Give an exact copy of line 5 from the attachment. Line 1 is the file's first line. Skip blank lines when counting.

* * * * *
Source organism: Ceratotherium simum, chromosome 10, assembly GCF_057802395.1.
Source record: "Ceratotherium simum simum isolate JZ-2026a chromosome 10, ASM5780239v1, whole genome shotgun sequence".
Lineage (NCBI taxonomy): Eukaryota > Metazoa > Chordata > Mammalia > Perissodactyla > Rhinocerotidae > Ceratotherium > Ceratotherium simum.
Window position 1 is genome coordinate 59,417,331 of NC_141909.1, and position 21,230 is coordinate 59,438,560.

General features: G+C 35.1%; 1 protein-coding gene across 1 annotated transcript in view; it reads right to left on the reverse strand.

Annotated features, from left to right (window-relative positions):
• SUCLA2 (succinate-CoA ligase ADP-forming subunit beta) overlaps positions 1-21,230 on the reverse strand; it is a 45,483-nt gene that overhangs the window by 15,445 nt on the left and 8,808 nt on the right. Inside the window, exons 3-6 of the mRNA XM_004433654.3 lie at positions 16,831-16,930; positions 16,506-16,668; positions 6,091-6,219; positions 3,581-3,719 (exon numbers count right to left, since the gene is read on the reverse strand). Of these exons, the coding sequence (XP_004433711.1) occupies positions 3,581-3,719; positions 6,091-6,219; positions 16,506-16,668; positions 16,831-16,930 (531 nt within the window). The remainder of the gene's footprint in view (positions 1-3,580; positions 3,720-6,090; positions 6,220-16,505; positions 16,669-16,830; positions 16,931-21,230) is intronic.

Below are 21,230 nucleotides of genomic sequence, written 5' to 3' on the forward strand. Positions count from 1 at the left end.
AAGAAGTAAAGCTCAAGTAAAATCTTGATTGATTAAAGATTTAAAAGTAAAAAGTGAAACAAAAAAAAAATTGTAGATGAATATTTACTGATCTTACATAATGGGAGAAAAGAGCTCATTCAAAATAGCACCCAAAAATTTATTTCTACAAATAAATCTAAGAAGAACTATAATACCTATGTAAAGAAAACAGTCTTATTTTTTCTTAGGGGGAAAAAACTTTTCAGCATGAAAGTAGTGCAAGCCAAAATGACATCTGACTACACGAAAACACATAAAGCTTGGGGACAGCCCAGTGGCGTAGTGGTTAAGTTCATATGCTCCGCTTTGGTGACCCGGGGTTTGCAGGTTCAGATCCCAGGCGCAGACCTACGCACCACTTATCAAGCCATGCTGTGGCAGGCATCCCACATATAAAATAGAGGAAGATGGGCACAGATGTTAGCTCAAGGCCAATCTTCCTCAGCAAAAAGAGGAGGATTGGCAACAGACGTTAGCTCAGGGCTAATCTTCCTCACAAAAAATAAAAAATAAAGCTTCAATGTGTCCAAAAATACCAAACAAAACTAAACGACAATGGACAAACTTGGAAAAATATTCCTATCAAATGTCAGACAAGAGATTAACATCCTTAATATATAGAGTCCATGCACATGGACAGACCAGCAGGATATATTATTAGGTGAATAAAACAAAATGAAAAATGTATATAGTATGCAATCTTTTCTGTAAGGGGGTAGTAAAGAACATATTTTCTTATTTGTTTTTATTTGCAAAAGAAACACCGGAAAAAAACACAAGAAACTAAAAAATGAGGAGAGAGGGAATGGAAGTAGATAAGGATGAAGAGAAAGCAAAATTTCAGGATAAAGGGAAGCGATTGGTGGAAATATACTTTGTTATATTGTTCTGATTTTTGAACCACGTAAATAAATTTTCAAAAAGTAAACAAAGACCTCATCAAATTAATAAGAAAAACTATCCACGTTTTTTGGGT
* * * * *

General features: G+C 35.1%; 1 protein-coding gene across 1 annotated transcript in view; it reads right to left on the reverse strand.